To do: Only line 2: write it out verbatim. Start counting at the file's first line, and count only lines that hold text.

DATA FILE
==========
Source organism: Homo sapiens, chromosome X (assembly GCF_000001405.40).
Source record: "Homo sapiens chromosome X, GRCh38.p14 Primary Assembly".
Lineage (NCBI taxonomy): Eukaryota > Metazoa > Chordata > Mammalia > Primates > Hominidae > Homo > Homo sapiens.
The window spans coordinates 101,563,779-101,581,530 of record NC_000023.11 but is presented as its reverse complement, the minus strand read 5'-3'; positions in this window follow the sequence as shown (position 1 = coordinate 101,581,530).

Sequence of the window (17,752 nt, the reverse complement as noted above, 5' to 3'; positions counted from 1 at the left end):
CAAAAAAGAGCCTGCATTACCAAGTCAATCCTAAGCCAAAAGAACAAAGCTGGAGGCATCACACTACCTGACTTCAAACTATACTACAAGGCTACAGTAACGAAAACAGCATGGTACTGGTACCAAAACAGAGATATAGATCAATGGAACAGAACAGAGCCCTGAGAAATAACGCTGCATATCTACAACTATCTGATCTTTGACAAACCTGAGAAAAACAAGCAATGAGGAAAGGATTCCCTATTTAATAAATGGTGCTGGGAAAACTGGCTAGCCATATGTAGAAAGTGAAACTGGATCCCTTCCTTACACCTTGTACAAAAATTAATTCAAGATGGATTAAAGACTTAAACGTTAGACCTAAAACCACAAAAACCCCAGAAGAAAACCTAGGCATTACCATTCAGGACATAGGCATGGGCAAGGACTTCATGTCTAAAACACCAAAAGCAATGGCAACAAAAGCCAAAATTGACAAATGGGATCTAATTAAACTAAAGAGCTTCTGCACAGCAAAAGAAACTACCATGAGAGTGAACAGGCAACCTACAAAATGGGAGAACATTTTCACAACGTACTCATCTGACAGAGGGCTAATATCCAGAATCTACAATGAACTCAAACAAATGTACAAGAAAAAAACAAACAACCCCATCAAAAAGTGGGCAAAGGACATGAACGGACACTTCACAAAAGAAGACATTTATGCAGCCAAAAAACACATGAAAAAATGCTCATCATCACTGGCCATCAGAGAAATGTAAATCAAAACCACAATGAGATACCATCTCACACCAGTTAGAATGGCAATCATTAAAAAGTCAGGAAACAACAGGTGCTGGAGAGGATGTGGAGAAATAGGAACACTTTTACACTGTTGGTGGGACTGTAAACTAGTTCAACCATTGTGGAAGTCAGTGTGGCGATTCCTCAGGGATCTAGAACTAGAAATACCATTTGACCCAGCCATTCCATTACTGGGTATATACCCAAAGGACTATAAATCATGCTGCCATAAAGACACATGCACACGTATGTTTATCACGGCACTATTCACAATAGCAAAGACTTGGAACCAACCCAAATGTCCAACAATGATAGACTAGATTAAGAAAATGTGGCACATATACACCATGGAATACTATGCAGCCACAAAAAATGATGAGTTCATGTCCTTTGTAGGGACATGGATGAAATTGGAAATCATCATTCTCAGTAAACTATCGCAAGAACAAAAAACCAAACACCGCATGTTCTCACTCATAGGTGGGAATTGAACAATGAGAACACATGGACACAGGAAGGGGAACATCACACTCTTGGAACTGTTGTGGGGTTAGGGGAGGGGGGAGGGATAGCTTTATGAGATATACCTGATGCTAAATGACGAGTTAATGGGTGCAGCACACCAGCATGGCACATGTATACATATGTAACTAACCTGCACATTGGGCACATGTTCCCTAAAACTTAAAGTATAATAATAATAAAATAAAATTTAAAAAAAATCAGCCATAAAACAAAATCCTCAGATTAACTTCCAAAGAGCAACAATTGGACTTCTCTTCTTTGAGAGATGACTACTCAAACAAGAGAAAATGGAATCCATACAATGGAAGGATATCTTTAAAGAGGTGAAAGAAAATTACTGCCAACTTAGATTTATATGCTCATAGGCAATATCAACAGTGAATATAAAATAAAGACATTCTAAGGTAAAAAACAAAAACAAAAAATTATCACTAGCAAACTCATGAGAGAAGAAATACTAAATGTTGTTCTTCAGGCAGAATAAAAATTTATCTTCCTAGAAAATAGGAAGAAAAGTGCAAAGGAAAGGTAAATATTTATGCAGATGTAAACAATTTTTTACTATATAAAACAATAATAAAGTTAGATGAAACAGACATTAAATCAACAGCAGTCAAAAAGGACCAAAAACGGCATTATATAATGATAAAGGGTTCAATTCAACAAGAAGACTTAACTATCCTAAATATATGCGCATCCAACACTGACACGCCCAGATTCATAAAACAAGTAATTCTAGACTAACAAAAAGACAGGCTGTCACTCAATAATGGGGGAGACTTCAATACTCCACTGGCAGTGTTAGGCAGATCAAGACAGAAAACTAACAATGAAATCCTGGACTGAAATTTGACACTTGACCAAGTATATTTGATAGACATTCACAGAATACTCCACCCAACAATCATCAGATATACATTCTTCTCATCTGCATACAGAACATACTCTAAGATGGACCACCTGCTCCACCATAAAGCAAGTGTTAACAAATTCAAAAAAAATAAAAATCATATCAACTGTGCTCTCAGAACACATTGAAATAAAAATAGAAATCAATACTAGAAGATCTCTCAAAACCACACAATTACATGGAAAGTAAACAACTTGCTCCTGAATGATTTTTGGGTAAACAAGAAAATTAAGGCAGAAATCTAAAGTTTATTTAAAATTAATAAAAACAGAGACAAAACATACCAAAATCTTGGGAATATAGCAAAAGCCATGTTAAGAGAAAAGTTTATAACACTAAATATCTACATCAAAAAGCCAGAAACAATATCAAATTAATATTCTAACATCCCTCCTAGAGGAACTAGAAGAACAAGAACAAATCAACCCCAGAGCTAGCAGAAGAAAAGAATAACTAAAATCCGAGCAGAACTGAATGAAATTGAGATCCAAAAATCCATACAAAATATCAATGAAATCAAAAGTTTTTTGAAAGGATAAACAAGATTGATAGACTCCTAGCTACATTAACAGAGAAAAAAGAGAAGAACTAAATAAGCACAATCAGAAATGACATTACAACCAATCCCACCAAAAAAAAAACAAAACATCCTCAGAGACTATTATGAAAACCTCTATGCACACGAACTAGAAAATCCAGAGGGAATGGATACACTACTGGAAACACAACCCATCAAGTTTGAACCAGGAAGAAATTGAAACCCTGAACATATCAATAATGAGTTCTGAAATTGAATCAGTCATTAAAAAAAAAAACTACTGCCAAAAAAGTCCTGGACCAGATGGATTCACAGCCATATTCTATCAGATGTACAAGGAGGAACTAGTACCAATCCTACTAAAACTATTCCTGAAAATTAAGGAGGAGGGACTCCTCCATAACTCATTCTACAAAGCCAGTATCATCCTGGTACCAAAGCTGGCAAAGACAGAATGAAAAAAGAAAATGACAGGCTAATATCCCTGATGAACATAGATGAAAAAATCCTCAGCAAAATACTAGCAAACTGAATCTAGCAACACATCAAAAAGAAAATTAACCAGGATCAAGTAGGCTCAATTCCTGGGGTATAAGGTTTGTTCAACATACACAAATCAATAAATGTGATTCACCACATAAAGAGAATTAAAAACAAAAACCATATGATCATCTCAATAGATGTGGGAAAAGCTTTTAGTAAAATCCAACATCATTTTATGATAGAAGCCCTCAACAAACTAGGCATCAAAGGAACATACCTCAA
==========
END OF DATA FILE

Source record: "Homo sapiens chromosome X, GRCh38.p14 Primary Assembly".